There is a deep mood of dissatisfaction in Russia, a mood which has led to a questioning of the most fundamental traditions and beliefs of Russian society. Desperately serious problems, smothered for decades by totalitarian deception, are now out in the open. All of this turmoil is complicated by Russia’s underlying transition from a traditional society, based on local, tightly-knit communities, to a modern one, where individuals stand much more on their own in the political, economic and religious marketplace.
Major changes are taking place in Russia and in many different sectors of society, and they are coming all at once, superimposing themselves on one another. British scholar Geoffrey Hosking has characterized the resulting social mood as “anomie”—a “vacuum of values,” the term originally used by Emile Durkheim to describe the sense of rootlessness which afflicts members of a society undergoing rapid change. One result, according to Hosking, is a “sharp increase in crime, violence
Recent reports from Moscow affirm the “proliferation of bizarre beliefs and aberrant behavior.” One news report, entitled “Russian Astrologers’ Horrorscopes,” described how “astrology has caught on big-time in the new Russia.” The fact that most predictions by astrologers are pessimistic provides a “sad mirror of the disruptions of modern life” in Russia, according to the correspondent, Fred Hiatt (Washington Post, December 3, 1994).
The same loss of orientation and distrust of traditional beliefs has also led to turmoil in education circles in Russia. Many educators describe their post-communist world as one of “spiritual anarchy” or as a system experiencing a “spiritual crisis of orientation.” Communist ideology, which provided a guiding philosophy for education, has lost its validity, and no alternative value system or Western-style pluralism has filled the vacuum (Oskar Anweiler, “Educational Problems in Post-communist Societies,” East/West Education, Spring 1993).
But the news is not all bad. In the midst of this spiritual anarchy, there are signs that the truth of faith in Jesus Christ is being clearly proclaimed and that people are responding to the Good News, even in academic circles. Hosking has noted that “Soviet intellectuals are … peculiarly prone to the religious urge … Communism has never been a religion in the full sense of the word, but it has adopted many of the outward appurtenances of one. When its conviction fades … it is natural that many of its adherents should seek a genuine religion to put in its place” (Awakening, p. 123).
The Testimony of Irina
One extraordinary example of this search for spiritual meaning comes from Irina Ratushinskaya, a Ukrainian poet, who on her 29th birthday in March 1983 received a seven-year prison sentence for expressing “anti-Soviet agitation and propaganda” in her verses; those seven years of hard labor were to be followed by five years of internal exile.
After her release from prison in 1986, due partly to pressure from the West, she was asked how she came to faith in an atheist society. Here’s her amazing response:
“I started to believe in God when I was about 8 or 9 years old. I was simply puzzled by what my school teachers told me. They repeated to us many times that God did not exist. And I wondered who it was that did not exist with such power that people couldn’t stop talking about him. It was useless to ask my teachers about it because I already knew what their answer would be. And it was useless to ask my parents because they always avoided the topic. So I thought this was some dangerous secret and I decided to find out for myself who this God is … It wasn’t God’s power that interested me. I was just a small girl and everyone around me was more powerful than me and could punish me … I learnt that God was kind and that he loves me. This is something I desperately needed.”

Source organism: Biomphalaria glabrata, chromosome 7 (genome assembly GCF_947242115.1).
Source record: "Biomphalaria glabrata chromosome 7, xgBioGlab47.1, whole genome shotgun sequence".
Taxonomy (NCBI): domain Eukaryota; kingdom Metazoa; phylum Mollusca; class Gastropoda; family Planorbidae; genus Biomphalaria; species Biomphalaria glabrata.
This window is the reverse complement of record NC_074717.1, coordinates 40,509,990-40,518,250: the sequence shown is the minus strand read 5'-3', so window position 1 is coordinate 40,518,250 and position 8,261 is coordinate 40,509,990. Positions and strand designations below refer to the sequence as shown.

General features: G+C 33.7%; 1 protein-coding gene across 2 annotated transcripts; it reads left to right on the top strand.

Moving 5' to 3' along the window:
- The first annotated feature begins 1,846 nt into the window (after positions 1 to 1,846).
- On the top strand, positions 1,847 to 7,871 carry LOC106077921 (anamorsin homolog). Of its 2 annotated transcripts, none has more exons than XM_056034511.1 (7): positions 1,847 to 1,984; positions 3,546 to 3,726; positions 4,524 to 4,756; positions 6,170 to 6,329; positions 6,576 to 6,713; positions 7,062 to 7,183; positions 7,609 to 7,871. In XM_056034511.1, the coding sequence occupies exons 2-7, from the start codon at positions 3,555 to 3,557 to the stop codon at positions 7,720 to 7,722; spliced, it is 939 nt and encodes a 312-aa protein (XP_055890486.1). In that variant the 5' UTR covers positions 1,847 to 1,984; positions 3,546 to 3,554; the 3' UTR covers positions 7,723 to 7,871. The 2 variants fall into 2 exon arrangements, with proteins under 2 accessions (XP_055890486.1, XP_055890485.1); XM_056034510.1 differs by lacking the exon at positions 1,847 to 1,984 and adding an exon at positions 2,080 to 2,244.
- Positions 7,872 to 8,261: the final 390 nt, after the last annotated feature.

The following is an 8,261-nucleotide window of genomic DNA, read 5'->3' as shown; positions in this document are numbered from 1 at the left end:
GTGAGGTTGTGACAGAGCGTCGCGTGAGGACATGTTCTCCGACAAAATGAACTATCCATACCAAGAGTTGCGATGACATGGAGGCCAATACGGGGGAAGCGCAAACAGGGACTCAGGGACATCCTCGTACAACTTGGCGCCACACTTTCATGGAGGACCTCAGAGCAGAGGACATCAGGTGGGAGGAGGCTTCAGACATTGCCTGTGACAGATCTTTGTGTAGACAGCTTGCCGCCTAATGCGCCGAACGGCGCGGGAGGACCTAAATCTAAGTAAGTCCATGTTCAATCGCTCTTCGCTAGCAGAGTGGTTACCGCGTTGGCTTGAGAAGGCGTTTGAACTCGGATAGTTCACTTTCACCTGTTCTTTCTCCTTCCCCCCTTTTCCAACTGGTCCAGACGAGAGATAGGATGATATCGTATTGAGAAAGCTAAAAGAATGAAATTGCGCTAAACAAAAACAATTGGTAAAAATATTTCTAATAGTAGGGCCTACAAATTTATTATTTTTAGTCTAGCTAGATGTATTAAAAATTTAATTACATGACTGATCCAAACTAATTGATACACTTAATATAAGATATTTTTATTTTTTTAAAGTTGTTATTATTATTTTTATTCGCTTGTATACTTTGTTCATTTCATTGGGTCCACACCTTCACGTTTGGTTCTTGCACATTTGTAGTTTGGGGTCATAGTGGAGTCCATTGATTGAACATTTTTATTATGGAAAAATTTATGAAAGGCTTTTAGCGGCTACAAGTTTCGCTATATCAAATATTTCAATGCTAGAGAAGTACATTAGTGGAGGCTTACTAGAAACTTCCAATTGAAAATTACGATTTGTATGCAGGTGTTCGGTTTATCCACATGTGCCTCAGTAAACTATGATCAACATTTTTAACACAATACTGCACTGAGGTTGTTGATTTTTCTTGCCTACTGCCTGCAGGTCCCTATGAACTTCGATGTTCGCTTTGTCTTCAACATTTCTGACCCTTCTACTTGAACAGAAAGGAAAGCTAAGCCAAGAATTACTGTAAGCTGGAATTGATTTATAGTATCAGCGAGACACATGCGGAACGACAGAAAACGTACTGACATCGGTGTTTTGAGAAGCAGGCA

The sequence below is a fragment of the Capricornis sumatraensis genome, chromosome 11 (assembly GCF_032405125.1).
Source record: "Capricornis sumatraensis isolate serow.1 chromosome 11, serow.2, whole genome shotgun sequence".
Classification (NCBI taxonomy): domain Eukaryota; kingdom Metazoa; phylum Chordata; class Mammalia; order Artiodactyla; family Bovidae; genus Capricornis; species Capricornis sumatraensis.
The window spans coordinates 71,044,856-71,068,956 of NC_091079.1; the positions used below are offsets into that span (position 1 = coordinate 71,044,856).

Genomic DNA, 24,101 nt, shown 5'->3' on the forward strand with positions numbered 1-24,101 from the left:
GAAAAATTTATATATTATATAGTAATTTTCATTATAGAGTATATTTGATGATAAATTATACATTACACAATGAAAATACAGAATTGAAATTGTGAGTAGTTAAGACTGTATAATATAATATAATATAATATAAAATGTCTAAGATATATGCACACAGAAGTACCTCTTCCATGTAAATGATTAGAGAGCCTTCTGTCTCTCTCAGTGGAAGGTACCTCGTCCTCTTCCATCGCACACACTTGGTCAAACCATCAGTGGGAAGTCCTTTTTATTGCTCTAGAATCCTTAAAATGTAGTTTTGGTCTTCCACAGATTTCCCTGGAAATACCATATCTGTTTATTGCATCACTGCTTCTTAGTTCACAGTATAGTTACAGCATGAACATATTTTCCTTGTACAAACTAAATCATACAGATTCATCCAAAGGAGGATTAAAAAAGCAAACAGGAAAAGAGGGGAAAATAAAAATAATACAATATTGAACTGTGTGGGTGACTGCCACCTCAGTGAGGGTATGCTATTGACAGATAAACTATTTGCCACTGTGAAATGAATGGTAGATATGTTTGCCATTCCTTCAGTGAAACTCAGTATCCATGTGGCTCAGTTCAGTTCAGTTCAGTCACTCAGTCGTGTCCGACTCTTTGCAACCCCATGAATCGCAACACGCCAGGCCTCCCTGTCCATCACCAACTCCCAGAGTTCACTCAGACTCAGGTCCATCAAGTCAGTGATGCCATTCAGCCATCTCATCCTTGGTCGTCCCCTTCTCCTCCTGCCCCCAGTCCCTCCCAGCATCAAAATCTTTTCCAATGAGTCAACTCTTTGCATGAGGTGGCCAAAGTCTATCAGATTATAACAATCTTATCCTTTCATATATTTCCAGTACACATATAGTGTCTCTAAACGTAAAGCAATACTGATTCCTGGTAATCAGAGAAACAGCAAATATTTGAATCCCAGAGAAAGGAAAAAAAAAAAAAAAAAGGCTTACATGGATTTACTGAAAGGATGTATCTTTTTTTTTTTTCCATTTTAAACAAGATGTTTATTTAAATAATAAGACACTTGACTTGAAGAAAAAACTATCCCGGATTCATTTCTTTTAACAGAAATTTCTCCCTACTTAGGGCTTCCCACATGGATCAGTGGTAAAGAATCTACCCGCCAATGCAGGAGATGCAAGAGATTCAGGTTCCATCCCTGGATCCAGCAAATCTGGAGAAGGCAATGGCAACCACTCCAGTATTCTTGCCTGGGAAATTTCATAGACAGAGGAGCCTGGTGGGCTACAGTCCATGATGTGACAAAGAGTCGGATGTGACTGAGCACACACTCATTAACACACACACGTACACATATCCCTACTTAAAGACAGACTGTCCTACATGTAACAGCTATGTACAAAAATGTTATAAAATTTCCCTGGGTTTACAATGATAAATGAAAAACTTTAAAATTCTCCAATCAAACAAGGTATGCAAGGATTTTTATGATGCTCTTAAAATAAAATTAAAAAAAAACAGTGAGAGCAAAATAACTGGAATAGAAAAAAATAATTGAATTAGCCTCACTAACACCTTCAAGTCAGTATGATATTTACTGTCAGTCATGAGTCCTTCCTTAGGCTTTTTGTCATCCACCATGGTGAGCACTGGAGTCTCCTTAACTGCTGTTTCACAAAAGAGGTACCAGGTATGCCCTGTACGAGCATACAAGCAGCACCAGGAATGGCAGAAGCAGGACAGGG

Irina’s intellectual journey and her prison camp experiences are powerfully portrayed in her books
The Testimony of Andrew
A second illustration comes from Andrew Kuznetsov, a friend we met at Nizhni Novgorod State University during our sabbatical in 1992. Here is his abbreviated testimony:
“[My conversion story] started in the spring of 1972 when my Old Believer grandparents insisted I [had] to be baptized. According to the rite as old as Christianity, an underground Old Believer priest immersed me three times invoking the name of the Holy Trinity, and before that my non-believing godparents denounced Satan on my account, spitting thrice over their left shoulders …
To be pro-Communist in our circles was “shameful but profitable.” The communism of our governing bodies had nothing to do with Marx and Lenin, [but] mostly with political ambition and self-interest … so the “atheistic” (in fact, agnostic) propaganda filling radio, TV and meetings
wasnot even responded to by my parents—it was simply ignored, the way the Americans learn to ignore the TV commercials …
1987I read the Bible! The New Testament was published in a literary magazine, In the World of Books, as “the most popular book in the world.” Well, they started with the Gospel of Matthew … The list of Jewish names begetting each other was funny and weird, but the rest was stunning.
herewere two things which screamed to me, liberating, breaking the chained conscience: freedom from family, state, social relations; the second, directly following was a challenge: follow me … I had literally heard the voice of great and real authority making a claim on me. And he [Jesus] also said that nothing else really matters … He wasn’t a mystical personage. He was the Liberator!”
Andrew’s story, like that of Irina, is encouraging in a society experiencing “anomie”—a “vacuum of values.” There is hope that Russians, especially students, faculty and the intellectual leaders of Russia who have been described as religiously “prone,” will fill this vacuum with the Truth which sets all people free.